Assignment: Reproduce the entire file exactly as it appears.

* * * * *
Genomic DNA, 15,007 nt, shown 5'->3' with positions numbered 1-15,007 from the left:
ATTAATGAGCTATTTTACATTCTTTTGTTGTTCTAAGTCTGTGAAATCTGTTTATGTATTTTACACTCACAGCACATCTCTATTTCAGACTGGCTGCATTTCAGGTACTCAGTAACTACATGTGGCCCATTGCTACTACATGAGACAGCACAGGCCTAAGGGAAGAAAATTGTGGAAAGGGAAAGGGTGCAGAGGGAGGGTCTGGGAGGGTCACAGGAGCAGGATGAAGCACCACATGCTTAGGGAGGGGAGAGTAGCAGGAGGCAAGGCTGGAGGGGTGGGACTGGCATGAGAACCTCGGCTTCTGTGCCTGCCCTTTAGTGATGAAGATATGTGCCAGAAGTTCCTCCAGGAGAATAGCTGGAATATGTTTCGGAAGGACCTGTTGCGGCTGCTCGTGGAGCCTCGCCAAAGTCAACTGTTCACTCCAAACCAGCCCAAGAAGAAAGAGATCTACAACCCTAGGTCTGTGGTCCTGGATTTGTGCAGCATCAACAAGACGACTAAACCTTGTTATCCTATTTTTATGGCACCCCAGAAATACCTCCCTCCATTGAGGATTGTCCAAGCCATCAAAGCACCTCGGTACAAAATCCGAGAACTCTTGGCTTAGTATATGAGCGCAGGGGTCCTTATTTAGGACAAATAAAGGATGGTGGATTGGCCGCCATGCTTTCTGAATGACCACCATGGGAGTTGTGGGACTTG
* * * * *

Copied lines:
Genomic DNA, 15,007 nt, shown 5'->3' with positions numbered 1-15,007 from the left:
ATTAATGAGCTATTTTACATTCTTTTGTTGTTCTAAGTCTGTGAAATCTGTTTATGTATTTTACACTCACAGCACATCTCTATTTCAGACTGGCTGCATTTCAGGTACTCAGTAACTACATGTGGCCCATTGCTACTACATGAGACAGCACAGGCCTAAGGGAAGAAAATTGTGGAAAGGGAAAGGGTGCAGAGGGAGGGTCTGGGAGGGTCACAGGAGCAGGATGAAGCACCACATGCTTAGGGAGGGGAGAGTAGCAGGAGGCAAGGCTGGAGGGGTGGGACTGGCATGAGAACCTCGGCTTCTGTGCCTGCCCTTTAGTGATGAAGATATGTGCCAGAAGTTCCTCCAGGAGAATAGCTGGAATATGTTTCGGAAGGACCTGTTGCGGCTGCTCGTGGAGCCTCGCCAAAGTCAACTGTTCACTCCAAACCAGCCCAAGAAGAAAGAGATCTACAACCCTAGGTCTGTGGTCCTGGATTTGTGCAGCATCAACAAGACGACTAAACCTTGTTATCCTATTTTTATGGCACCCCAGAAATACCTCCCTCCATTGAGGATTGTCCAAGCCATCAAAGCACCTCGGTACAAAATCCGAGAACTCTTGGCTTAGTATATGAGCGCAGGGGTCCTTATTTAGGACAAATAAAGGATGGTGGATTGGCCGCCATGCTTTCTGAATGACCACCATGGGAGTTGTGGGACTTG